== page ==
Have An Attitude Of Gratitude
Some 25 years ago, I heard a never-to-be forgotten homily given by Father Dudley Day, OSA at the Funeral Mass of Father Tom Nash, OSA. He said, “When we ate out, at the end of the meal, Father Tom always asked the same question, ‘did the waitress receive enough gratitude?’”
As teenagers in the 1930’s Father Tom and I caddied at the Beverly Country Club, Chicago. We caddies gave Tom, as we knew him then, the nickname, “Darbie”, a special name that stayed with him through his priesthood. He always had a crease in his pants, a clean white shirt and his hair was combed smoothly every day. As a caddy, Tom knew the value of a “tip”, then something like a quarter! Most of the time we received no tip and were left with 95¢ for our 5 hours of work. He carried this “attitude of gratitude” into his later life.
Tom went on to become a distinguished teacher in the Augustinian Order, known and loved by all for his kindness and gentleness.
Since hearing Father Day’s homily, I must honestly say that every time I have eaten out, Father Tom’s words have come back to me, “did the waitress receive enough gratuity?” When I paid the bill, I gave her much more than the usual 15%. I have never been short of money. In 2014, waitresses only receive $2.30 an hour.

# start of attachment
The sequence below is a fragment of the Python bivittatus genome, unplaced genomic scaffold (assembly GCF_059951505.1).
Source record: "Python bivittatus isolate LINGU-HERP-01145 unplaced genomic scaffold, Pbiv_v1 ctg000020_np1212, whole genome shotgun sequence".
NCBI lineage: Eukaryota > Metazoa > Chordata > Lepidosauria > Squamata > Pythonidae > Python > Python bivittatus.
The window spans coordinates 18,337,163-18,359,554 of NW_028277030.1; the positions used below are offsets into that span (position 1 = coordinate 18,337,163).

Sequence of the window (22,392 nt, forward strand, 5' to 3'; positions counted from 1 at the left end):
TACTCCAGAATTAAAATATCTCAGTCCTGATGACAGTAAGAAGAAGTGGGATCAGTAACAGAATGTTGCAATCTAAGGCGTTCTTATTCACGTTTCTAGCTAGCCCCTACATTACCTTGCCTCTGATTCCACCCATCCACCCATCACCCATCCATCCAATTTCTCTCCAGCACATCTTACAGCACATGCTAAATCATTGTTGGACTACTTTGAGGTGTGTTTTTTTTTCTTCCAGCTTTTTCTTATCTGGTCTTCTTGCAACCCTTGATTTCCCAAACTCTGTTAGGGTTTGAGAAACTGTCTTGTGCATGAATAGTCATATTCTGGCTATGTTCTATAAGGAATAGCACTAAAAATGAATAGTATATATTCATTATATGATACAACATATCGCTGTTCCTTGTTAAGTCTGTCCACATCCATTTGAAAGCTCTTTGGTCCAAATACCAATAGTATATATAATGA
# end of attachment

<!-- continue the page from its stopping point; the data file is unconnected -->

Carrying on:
One day, Jesus cured ten lepers of their loathsome disease and only one came back to thank Him. He said, “Where are the other nine?” Are we saying “thanks” often to Him for the many gifts He gives us? When the rain and the storms are beating at my windows, I feel safe and secure inside. The memory of my time in India, on a block in the slums of Calcutta, where 50,000 people live in one room habitats, with leaky tin roofs makes me feel so grateful to God for His gifts of security and safety.
If someone asked me, “What gift can I give to young people, even grammar school children on some special occasion?”, I would say, “Give them a box of thank you cards and envelopes.” Tell them to use these cards for any gift they receive – no matter how small it is. What a blessed attitude for these young people to carry into later life. When I give gifts to young people, I am encouraged to continue this if I receive a word of thanks from them. Jesus of Nazareth says the same message: “Thank me and I will increase my gifts to you!”
At the dinner table, join hands together and give thanks to God for the rich delicious food in front of us. Thousands of children die every day due to malnutrition.
Hold on to this motto always: “have an Attitude of Gratitude.” Say “thanks” often every day to others and to God. In that spirit, thank you for reading this bulletin my dear friends.
Fr. George Mc Kenna